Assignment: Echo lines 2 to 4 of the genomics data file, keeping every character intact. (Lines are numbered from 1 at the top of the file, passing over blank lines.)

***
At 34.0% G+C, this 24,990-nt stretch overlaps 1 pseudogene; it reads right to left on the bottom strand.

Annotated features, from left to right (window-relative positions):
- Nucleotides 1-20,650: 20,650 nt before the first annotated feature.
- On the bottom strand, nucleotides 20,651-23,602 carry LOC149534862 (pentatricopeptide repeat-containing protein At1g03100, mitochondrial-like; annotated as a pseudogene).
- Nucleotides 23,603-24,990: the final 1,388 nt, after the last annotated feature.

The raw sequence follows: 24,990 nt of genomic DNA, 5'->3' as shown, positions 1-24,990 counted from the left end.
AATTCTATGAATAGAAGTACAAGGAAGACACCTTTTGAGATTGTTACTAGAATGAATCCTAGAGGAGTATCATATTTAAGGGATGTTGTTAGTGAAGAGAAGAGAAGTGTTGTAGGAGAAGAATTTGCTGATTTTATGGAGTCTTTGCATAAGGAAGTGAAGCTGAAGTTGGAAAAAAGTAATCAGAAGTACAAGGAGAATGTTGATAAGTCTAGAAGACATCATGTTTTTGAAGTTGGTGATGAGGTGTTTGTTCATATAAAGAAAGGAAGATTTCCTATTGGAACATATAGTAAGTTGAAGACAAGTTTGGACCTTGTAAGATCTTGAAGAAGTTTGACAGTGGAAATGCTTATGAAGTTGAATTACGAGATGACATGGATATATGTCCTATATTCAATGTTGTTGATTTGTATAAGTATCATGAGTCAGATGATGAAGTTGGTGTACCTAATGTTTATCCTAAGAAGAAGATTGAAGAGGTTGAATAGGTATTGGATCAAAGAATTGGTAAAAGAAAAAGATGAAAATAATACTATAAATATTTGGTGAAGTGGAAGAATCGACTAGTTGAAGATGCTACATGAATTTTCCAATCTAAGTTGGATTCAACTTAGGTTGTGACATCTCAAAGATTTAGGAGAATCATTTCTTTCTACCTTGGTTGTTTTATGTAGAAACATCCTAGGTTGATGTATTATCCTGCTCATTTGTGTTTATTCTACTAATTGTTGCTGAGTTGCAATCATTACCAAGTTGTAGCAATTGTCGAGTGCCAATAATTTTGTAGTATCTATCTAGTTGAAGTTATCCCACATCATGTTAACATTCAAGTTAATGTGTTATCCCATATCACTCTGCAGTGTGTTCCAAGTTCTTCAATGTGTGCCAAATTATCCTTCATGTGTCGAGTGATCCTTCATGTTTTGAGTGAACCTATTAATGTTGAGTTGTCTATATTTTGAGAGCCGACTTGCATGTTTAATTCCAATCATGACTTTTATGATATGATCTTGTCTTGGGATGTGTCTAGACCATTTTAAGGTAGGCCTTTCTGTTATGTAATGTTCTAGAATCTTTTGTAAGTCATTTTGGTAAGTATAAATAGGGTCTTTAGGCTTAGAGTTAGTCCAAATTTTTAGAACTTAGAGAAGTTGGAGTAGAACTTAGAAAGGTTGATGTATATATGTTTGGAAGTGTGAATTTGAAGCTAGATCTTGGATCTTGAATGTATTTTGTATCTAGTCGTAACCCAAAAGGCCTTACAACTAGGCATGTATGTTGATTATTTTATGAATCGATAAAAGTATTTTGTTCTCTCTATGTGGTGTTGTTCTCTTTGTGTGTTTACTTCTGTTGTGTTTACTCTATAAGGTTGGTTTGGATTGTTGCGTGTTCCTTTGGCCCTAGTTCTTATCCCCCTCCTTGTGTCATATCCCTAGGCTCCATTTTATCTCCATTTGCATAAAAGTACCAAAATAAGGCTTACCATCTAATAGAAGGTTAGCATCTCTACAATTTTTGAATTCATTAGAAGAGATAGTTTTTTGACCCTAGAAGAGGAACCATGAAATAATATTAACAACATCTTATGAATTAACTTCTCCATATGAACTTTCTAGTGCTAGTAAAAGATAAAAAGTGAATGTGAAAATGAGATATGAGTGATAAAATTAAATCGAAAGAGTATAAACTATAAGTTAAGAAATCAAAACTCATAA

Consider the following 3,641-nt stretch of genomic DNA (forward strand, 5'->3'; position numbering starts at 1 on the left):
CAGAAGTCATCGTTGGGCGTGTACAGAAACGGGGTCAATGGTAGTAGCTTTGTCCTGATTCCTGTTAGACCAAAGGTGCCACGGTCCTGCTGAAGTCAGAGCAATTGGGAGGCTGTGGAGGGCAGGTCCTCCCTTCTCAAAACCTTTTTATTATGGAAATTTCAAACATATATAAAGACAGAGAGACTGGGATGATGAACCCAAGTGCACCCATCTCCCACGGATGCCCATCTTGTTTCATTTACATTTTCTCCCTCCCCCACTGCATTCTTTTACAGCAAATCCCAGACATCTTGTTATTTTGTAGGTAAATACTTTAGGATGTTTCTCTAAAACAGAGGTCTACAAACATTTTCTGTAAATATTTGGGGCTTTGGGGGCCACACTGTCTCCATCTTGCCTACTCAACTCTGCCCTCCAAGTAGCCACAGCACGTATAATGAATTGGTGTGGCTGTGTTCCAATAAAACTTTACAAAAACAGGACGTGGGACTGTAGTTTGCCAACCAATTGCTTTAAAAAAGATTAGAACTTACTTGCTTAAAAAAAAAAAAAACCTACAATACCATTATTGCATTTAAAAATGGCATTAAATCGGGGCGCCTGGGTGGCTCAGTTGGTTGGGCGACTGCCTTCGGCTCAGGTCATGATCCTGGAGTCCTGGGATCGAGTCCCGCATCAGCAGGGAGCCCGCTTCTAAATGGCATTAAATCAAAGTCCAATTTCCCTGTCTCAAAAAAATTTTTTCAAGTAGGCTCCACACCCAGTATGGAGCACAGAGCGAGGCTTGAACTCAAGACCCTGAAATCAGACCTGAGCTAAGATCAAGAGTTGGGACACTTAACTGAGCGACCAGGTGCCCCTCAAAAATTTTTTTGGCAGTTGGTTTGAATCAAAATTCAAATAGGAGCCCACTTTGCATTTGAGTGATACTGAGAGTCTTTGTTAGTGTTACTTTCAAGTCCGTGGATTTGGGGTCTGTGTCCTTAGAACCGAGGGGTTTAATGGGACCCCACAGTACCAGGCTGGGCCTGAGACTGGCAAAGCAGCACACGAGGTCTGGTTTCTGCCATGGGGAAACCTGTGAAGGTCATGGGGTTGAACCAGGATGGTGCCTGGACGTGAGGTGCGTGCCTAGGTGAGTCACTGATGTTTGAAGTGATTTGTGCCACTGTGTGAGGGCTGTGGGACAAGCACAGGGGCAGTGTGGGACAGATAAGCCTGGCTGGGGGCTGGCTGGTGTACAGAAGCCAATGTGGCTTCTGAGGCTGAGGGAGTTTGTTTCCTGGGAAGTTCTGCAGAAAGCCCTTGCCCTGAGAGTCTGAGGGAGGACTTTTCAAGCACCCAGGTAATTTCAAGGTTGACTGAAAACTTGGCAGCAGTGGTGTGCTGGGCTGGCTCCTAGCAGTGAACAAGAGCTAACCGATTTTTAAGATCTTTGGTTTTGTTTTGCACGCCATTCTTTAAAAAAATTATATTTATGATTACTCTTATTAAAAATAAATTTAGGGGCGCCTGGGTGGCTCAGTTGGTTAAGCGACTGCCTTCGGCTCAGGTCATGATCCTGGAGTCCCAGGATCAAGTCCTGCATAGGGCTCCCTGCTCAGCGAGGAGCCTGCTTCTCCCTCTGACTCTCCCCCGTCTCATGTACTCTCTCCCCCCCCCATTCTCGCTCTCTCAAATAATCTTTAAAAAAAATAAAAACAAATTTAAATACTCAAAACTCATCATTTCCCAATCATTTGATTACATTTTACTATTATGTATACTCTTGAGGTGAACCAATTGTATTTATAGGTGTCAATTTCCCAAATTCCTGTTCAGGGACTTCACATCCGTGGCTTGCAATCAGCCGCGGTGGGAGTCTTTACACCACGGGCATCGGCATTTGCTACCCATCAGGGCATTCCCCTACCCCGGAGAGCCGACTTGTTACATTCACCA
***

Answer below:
Annotated features, from left to right (window-relative positions):
- Nucleotides 1-20,650: 20,650 nt before the first annotated feature.
- On the bottom strand, nucleotides 20,651-23,602 carry LOC149534862 (pentatricopeptide repeat-containing protein At1g03100, mitochondrial-like; annotated as a pseudogene).